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Hidden Falls (Baranof Island, Alaska) facts for kids

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For similarly named sites in the United States, see Hidden Falls.

Hidden Falls is an archaeological site that contains evidence for the earliest occupation in Southern Alaska along with evidence of marine resource usage. It is dated to the Archaic and Pacific period, between 9,500 and 1800 B.C.

Background

Hidden Falls is located an elevation of 39 meters or 128 feet, south of Kelp Bay on Baranof Island, opposite Sitka, in Alaska. The site was first discovered by the U.S. Forest Service personnel with initial excavations occurring in 1979. Radiocarbon dating was conducted and demonstrated that people were living in Hidden Falls 10,000 years ago. There is evidence that the occupants of Hidden Falls produced stone tools that were associated with marine resources; the occupants relied on the ocean for their subsistence and transportation [6]. This site also produced evidence of different types of stone tools, which were categorized into three components, some of these included microblades and cobble stone tools

Excavation and key findings

The Hidden Falls site was excavated by Stanley D. Davis in 1979 after the discovery of the site by the U.S. Forest Service.

Artifacts found in the site strata included: shell and faunal remains, slate knives, points, labrets, jade tools, bone tools, chipped stone, and drilled tooth pendants. The site consisted of three components. The first was characterized by microblades, unifacial tools and microcores dating to about 9,500 years ago. The second component was dated between 4600–3200 years ago and the third to ca. 3000–1300 years ago. The latter two components consisted of ground and slate tools

The deposits included shell midden and fire cracked debris. The upper levels did not appear to be true shell middens, since they only contained roughly 15-20% shell midden volume. The rainwater and groundwater at this site has been sufficient to create a uniform midden level, which aids in preservation of artifacts such as bone.

Artifacts and technology

The artifacts discovered in the deepest levels are associated with the Archaic period (ca. 10,500-4,400 B.C.); these consisted of microblade techniques and cobble stone tools, including gravers and scrapers The origins of these stone tools are believed to have come from Siberia and became popular throughout Alaska. Dating was conducted on different strata deposits and it suggested that the stone tools were found to date approximately 9500 B.C. The excavation yielded different artifacts which contained utilized and non-utilized flakes, scrapers, microcores and pebble choppers. These artifacts were radiocarbon dated at 9860 ± 75. Many of these tools were primarily used for cutting, serrating, or hunting, such as the pebble chopper. The pebble chopper consisted of a rounded stone that was repeatedly hit with another stone to create a serrated crest that was used to chop subsistence resources or used as a crude hunting tool. The microblade was a tradition used by people that were likely specialized in fishing and sea hunting.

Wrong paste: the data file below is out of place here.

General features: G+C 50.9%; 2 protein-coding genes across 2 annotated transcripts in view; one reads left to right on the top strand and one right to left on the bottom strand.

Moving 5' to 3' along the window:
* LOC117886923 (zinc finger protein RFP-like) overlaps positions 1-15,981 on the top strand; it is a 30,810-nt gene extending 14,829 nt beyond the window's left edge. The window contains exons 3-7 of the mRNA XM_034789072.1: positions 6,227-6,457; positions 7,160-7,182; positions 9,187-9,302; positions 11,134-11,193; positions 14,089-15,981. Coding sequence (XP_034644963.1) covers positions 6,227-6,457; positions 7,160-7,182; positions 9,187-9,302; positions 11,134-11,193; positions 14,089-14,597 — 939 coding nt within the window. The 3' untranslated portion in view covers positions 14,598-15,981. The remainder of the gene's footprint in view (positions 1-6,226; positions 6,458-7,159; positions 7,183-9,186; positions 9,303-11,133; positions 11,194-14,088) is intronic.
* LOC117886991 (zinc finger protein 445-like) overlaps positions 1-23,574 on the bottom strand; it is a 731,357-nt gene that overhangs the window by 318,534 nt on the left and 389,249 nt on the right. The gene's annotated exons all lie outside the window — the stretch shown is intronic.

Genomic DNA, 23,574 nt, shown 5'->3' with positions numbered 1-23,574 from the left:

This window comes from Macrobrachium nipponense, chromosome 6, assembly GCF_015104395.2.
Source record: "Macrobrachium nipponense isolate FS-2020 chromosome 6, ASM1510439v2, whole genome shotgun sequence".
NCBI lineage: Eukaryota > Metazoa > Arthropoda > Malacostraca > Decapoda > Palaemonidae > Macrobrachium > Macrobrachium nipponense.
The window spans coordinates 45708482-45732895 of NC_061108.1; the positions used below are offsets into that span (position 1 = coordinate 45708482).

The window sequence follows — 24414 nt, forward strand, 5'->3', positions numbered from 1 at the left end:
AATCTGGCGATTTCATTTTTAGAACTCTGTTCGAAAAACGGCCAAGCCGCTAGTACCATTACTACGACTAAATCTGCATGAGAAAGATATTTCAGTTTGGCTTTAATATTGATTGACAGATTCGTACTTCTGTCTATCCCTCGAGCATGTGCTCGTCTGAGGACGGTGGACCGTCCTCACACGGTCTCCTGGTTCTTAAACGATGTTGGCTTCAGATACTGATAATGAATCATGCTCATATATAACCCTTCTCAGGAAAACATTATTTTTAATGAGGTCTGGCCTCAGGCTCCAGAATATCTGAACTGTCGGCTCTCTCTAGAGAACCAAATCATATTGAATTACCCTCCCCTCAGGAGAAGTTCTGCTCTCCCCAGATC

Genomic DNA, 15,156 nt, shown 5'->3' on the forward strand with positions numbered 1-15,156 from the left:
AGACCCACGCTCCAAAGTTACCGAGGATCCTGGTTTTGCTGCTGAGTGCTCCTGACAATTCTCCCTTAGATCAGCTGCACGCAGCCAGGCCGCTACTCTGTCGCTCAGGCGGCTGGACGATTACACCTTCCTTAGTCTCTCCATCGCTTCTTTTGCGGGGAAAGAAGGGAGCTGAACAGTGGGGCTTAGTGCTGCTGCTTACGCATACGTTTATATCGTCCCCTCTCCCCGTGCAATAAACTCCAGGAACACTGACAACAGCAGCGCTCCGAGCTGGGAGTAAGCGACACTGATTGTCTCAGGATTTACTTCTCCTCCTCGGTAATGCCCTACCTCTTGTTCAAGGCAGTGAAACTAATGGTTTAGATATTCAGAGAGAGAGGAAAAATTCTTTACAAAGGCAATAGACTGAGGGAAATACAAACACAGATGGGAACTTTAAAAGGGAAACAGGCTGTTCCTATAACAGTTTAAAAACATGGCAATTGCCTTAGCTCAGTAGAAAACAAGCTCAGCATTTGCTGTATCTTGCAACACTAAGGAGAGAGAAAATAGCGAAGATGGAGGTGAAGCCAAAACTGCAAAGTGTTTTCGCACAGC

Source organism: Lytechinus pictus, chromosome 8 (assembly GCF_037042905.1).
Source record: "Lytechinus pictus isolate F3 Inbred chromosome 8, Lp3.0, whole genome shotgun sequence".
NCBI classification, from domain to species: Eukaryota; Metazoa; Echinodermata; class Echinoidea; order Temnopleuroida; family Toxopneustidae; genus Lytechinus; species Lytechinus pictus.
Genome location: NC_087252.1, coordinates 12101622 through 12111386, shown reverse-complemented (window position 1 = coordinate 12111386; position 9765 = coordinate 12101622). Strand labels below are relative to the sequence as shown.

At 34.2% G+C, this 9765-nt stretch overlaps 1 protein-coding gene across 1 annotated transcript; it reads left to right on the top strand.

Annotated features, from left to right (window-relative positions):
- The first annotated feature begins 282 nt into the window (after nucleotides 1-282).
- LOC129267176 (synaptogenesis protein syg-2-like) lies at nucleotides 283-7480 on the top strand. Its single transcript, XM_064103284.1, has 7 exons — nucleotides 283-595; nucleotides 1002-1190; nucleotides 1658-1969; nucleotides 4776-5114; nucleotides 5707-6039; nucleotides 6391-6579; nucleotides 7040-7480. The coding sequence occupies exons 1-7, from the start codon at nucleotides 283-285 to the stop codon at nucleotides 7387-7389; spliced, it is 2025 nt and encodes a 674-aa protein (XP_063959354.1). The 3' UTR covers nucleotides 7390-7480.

Microblades eventually disappear and a new set of tools began to emerge in the upper levels. These tools consisted of grounding stones and along with these tools came decorative artifacts, such as pendants, shells, beads, and labrets.

Life at Hidden Falls

Hunting

Due to the fact that Hidden Falls is located on an island, the only way to proceed onto this location is from a boat. Also, due to its location, it is assumed that the inhabitants of the island relied heavily on the ocean and it production of marine resources. Artifact assemblages at this site are interpreted as resulting from the exploitation of marine resources. Although hunting terrestrial game most likely did occur, it was not the main food source.

Subsistence

The location of Hidden Falls suggests that many of its inhabitants relied on marine resources. Parts of toggling harpoons and some barbed bone points were found and are suggestive that sea mammal hunting occurred. Shellfish and traces of whale remains were found, although whale hunting was probably not as reliable and not practiced as often. However, there is not enough evidence to provide an accurate record of the daily or regular consumption of the site's occupants. Only minimal fish bones have been recovered at the site, and it is uncertain how much of the site occupants depended on them.

Selected papers

Hidden Falls, a stratified site in southeast Alaska: Paper presented at the 32nd Annual Northwest Anthropological Conference. (Stanley Davis). 1979. Fairbanks, Alaska.

Selected books

The Hidden Falls, Baranof Island, Alaska. (Stanley Davis). 1981. Alaska Anthropological Association. Anchorage, Alaska.

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